11.1 String Concatenation;
11.2 Late Binding;
11.3 Designing Types;
11.4 Error Handling;
11.5 Database Issues;
11.6 Resource Management and IDisposable;
11.7 ASP.NET;
11.8 Loading the Right Runtime;
11.9 Conclusion;
Chapter 12: The Art of Performance Tuning;
12.1 Performance Testing;
12.2 Performance Tuning;
12.3 Conclusion;
Using Visual Basic .NET in a Multideveloper Environment;
Architecture and Design Issues;
Making the Most of Visual Studio .NET;
Getting Started with Application Center Test;
An Overview of ACT;
Useful Techniques for Customizing ACT Tests;
The ACT Test Object Model;
Common Language Runtime Performance Counters;
.NET Performance Counters;
Performance Counters for ASP.NET;
Performance Counter Quick Reference;
Common Performance Counters;
Application-Specific Counters;
About the Author;
Robert Ian Oliver;
Contributing Authors;
;
Wood File;

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Customer Reviews

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Sort by: Showing 1 Customer Reviews
  • Anonymous

    Posted January 8, 2003

    Wish I had this book before I wasted hours trying to talk to 3rd party libraries (DLL's)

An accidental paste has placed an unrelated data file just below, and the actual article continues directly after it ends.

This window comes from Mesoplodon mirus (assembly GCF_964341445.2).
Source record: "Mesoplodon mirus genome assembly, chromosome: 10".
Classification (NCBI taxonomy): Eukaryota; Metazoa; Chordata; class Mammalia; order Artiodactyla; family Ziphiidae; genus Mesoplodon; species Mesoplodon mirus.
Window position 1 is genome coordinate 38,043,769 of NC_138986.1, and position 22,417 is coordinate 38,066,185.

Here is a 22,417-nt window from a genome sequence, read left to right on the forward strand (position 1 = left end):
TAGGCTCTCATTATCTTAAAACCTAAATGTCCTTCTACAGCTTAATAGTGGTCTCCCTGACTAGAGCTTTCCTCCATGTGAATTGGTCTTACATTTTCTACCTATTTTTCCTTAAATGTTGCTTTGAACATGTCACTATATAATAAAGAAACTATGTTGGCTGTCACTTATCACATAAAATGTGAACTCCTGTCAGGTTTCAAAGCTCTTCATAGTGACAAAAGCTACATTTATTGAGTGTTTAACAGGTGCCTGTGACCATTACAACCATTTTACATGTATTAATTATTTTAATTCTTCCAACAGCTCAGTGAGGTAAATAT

I just spent my Xmas break reading this book. It is an excellent piece of work. The topics covered coincide with so many unhappy hours where I've wasted my time attempting to nut out. Particularly interfacing with DLL's & Marshalling. That chapter alone will greatly speed up developing an app I'm writing at present. The multi-threaded apps, performance tips & writing Windows Services are 3 other topics that will be well used. Most books tend to flick past this stuff. And while covered at the tech-ed talks they don't have time to get to the depth this book does. Of course I didn't need the chapter on debugging, cause my code doesn't have bugs, but its nice he put it in there, for other people, right? ;-)